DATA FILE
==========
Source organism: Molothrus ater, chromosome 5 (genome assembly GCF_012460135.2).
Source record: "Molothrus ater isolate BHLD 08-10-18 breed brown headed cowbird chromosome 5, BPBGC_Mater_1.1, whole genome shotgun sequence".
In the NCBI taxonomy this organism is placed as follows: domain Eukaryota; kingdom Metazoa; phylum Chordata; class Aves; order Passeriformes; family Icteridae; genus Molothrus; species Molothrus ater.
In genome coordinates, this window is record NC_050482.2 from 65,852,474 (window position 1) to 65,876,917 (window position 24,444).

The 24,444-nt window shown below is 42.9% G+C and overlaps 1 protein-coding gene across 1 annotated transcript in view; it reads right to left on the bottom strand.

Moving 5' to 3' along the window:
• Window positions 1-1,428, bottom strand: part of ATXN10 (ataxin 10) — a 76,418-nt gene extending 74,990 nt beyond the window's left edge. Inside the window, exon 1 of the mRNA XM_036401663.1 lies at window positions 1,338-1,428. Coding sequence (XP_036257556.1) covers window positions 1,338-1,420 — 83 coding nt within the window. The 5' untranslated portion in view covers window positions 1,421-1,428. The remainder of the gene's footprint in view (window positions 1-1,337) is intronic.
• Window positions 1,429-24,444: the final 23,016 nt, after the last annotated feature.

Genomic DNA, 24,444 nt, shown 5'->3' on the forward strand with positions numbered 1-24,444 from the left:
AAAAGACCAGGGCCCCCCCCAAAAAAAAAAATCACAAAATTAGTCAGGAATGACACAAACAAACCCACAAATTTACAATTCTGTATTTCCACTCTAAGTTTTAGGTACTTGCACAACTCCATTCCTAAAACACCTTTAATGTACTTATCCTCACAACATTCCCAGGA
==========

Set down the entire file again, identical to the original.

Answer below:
Source organism: Molothrus ater, chromosome 5 (genome assembly GCF_012460135.2).
Source record: "Molothrus ater isolate BHLD 08-10-18 breed brown headed cowbird chromosome 5, BPBGC_Mater_1.1, whole genome shotgun sequence".
In the NCBI taxonomy this organism is placed as follows: domain Eukaryota; kingdom Metazoa; phylum Chordata; class Aves; order Passeriformes; family Icteridae; genus Molothrus; species Molothrus ater.
In genome coordinates, this window is record NC_050482.2 from 65,852,474 (window position 1) to 65,876,917 (window position 24,444).

The 24,444-nt window shown below is 42.9% G+C and overlaps 1 protein-coding gene across 1 annotated transcript in view; it reads right to left on the bottom strand.

Moving 5' to 3' along the window:
• Window positions 1-1,428, bottom strand: part of ATXN10 (ataxin 10) — a 76,418-nt gene extending 74,990 nt beyond the window's left edge. Inside the window, exon 1 of the mRNA XM_036401663.1 lies at window positions 1,338-1,428. Coding sequence (XP_036257556.1) covers window positions 1,338-1,420 — 83 coding nt within the window. The 5' untranslated portion in view covers window positions 1,421-1,428. The remainder of the gene's footprint in view (window positions 1-1,337) is intronic.
• Window positions 1,429-24,444: the final 23,016 nt, after the last annotated feature.

Genomic DNA, 24,444 nt, shown 5'->3' on the forward strand with positions numbered 1-24,444 from the left:
AAAAGACCAGGGCCCCCCCCAAAAAAAAAAATCACAAAATTAGTCAGGAATGACACAAACAAACCCACAAATTTACAATTCTGTATTTCCACTCTAAGTTTTAGGTACTTGCACAACTCCATTCCTAAAACACCTTTAATGTACTTATCCTCACAACATTCCCAGGA